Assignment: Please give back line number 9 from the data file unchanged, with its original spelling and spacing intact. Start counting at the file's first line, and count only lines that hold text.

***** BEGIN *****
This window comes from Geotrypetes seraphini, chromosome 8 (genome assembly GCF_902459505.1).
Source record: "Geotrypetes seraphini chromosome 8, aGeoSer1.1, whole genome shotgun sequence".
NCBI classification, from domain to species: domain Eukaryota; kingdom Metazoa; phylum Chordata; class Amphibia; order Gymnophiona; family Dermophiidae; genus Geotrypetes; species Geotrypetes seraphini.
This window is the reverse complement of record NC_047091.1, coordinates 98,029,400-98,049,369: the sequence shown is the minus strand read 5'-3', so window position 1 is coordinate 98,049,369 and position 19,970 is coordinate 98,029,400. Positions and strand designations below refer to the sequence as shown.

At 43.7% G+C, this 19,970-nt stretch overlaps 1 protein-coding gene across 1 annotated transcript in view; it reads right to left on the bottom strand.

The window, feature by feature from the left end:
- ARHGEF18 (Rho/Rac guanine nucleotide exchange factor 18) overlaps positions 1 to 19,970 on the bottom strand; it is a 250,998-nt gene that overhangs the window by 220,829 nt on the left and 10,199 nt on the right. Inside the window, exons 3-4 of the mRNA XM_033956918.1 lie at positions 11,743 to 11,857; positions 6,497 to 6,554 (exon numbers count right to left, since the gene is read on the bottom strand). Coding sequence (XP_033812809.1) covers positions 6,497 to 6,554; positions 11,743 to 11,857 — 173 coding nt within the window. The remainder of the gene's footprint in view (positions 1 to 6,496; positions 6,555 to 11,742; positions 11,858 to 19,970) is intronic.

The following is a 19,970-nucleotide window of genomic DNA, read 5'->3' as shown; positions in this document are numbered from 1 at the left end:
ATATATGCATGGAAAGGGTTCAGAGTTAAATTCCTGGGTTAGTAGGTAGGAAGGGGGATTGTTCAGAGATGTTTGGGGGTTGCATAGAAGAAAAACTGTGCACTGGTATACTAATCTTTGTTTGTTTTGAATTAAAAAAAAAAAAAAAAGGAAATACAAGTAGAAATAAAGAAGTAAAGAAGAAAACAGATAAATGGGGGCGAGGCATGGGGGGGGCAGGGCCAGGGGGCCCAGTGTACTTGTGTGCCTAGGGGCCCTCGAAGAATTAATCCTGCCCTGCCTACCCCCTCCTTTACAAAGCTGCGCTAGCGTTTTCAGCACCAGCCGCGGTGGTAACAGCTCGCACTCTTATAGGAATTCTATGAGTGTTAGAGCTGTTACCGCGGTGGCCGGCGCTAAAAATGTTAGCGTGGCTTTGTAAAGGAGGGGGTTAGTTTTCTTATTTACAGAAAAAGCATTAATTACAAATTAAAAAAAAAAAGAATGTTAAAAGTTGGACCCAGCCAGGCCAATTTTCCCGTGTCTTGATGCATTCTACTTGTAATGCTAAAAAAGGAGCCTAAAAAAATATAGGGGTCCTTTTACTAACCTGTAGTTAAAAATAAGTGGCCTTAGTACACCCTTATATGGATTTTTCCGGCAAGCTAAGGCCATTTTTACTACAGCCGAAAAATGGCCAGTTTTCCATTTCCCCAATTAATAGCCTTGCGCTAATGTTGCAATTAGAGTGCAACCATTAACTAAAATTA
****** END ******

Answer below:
ATATATGCATGGAAAGGGTTCAGAGTTAAATTCCTGGGTTAGTAGGTAGGAAGGGGGATTGTTCAGAGATGTTTGGGGGTTGCATAGAAGAAAAACTGTGCACTGGTATACTAATCTTTGTTTGTTTTGAATTAAAAAAAAAAAAAAAAGGAAATACAAGTAGAAATAAAGAAGTAAAGAAGAAAACAGATAAATGGGGGCGAGGCATGGGGGGGGCAGGGCCAGGGGGCCCAGTGTACTTGTGTGCCTAGGGGCCCTCGAAGAATTAATCCTGCCCTGCCTACCCCCTCCTTTACAAAGCTGCGCTAGCGTTTTCAGCACCAGCCGCGGTGGTAACAGCTCGCACTCTTATAGGAATTCTATGAGTGTTAGAGCTGTTACCGCGGTGGCCGGCGCTAAAAATGTTAGCGTGGCTTTGTAAAGGAGGGGGTTAGTTTTCTTATTTACAGAAAAAGCATTAATTACAAATTAAAAAAAAAAAGAATGTTAAAAGTTGGACCCAGCCAGGCCAATTTTCCCGTGTCTTGATGCATTCTACTTGTAATGCTAAAAAAGGAGCCTAAAAAAATATAGGGGTCCTTTTACTAACCTGTAGTTAAAAATAAGTGGCCTTAGTACACCCTTATATGGATTTTTCCGGCAAGCTAAGGCCATTTTTACTACAGCCGAAAAATGGCCAGTTTTCCATTTCCCCAATTAATAGCCTTGCGCTAATGTTGCAATTAGAGTGCAACCATTAACTAAAATTA